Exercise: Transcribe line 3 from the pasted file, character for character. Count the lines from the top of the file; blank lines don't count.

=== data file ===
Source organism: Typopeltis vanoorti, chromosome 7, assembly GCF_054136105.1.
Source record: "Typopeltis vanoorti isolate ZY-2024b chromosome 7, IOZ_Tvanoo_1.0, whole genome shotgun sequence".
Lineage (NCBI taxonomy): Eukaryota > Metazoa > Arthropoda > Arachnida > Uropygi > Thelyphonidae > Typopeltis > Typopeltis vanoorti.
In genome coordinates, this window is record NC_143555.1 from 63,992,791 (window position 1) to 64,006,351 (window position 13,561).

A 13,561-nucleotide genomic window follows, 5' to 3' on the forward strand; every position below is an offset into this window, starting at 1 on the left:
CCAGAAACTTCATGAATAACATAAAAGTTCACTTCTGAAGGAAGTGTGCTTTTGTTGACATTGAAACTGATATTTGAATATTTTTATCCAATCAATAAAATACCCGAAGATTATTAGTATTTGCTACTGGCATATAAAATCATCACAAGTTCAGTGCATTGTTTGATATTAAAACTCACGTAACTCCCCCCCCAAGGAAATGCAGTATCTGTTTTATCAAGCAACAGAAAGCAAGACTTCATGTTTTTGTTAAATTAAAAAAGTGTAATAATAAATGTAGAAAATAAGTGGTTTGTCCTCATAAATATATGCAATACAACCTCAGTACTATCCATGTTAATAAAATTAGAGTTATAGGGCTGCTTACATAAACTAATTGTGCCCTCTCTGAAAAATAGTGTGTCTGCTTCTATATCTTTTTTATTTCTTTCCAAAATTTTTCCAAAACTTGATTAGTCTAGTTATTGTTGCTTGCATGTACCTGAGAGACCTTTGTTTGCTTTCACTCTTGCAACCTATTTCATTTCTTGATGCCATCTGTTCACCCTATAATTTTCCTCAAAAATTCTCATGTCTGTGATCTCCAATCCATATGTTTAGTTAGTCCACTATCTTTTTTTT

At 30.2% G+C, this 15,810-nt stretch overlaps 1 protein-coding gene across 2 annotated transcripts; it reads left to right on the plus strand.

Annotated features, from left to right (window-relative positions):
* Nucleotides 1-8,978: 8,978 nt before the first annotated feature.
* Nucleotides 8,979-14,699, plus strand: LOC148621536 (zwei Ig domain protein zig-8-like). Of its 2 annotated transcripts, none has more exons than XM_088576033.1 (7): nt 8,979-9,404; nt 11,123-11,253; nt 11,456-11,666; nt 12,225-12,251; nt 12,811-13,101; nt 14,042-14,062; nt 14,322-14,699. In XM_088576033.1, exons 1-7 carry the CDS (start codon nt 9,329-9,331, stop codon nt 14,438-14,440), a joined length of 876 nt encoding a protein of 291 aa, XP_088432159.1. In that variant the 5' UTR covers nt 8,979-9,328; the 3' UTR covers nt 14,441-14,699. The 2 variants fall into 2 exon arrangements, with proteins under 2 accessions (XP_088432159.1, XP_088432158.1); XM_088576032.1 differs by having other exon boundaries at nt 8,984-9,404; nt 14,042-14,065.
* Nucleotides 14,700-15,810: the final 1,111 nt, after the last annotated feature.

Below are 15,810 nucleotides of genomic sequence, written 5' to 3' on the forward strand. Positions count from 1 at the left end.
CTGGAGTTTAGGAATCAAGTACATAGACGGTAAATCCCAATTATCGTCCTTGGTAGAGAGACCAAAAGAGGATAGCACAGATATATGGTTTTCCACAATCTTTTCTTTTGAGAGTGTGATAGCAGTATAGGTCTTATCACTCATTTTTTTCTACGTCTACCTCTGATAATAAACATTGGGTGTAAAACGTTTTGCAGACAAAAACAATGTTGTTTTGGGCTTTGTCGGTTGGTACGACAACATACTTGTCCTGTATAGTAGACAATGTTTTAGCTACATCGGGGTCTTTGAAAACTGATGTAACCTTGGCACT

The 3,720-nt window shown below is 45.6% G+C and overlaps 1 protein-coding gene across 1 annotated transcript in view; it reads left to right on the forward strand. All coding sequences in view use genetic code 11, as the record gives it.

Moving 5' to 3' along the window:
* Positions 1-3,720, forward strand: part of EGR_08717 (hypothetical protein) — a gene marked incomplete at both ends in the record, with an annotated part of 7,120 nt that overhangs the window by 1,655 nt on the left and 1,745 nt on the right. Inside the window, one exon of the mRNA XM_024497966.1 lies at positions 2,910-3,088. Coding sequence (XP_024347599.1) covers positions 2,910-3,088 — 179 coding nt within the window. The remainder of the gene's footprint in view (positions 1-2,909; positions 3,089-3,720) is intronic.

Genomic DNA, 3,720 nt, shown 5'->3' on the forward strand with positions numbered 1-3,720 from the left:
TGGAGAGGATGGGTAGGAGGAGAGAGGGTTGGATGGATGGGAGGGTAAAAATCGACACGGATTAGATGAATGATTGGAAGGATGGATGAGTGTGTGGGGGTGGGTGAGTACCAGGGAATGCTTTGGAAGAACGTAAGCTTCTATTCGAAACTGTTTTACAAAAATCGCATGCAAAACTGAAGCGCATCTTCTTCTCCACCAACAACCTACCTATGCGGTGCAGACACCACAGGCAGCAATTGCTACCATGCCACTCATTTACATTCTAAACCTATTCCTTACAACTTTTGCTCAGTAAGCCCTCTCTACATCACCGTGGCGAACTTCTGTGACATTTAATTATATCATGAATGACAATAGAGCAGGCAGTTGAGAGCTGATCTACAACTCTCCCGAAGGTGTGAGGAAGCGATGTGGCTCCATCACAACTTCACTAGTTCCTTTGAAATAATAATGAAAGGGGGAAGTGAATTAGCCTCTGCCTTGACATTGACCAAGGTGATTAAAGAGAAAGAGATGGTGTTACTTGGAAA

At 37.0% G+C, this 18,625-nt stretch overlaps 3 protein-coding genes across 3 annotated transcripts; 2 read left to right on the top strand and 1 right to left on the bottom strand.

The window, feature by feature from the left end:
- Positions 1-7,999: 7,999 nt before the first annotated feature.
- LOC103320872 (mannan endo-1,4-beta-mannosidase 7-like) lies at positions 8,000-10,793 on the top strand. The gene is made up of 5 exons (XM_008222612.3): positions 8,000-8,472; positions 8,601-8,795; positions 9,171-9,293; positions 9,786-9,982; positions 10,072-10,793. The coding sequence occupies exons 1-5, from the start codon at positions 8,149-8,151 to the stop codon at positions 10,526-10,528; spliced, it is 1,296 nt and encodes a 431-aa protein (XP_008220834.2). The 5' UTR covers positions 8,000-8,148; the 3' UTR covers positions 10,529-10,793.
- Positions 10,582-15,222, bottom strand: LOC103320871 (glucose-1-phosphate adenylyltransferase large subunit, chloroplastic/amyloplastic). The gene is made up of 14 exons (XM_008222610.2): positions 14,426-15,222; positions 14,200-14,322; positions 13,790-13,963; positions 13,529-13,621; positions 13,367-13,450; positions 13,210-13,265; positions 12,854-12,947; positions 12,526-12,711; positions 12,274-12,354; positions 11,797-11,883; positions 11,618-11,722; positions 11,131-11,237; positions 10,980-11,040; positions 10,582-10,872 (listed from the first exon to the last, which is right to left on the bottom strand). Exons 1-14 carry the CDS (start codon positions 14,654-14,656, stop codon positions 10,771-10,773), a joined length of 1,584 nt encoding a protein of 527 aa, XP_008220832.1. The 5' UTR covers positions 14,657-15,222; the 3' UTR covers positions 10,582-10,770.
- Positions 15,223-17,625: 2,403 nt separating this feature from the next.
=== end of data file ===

Lineage (NCBI taxonomy): Eukaryota > Metazoa > Arthropoda > Arachnida > Uropygi > Thelyphonidae > Typopeltis > Typopeltis vanoorti.